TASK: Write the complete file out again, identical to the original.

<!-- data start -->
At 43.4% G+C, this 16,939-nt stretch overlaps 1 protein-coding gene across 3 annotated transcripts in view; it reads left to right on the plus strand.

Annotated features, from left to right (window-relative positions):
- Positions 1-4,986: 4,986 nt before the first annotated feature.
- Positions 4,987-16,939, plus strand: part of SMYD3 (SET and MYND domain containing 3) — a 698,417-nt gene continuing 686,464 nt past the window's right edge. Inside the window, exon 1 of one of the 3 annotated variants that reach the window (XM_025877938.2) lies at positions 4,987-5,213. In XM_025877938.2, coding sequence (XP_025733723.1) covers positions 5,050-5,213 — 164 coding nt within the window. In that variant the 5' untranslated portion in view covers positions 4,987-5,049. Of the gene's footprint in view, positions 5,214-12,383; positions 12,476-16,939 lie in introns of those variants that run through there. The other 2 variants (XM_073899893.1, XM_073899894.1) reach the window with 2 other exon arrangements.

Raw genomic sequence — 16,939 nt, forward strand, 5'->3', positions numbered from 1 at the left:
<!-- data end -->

At 43.4% G+C, this 16,939-nt stretch overlaps 1 protein-coding gene across 3 annotated transcripts in view; it reads left to right on the plus strand.

Annotated features, from left to right (window-relative positions):
- Positions 1-4,986: 4,986 nt before the first annotated feature.
- Positions 4,987-16,939, plus strand: part of SMYD3 (SET and MYND domain containing 3) — a 698,417-nt gene continuing 686,464 nt past the window's right edge. Inside the window, exon 1 of one of the 3 annotated variants that reach the window (XM_025877938.2) lies at positions 4,987-5,213. In XM_025877938.2, coding sequence (XP_025733723.1) covers positions 5,050-5,213 — 164 coding nt within the window. In that variant the 5' untranslated portion in view covers positions 4,987-5,049. Of the gene's footprint in view, positions 5,214-12,383; positions 12,476-16,939 lie in introns of those variants that run through there. The other 2 variants (XM_073899893.1, XM_073899894.1) reach the window with 2 other exon arrangements.

Raw genomic sequence — 16,939 nt, forward strand, 5'->3', positions numbered from 1 at the left: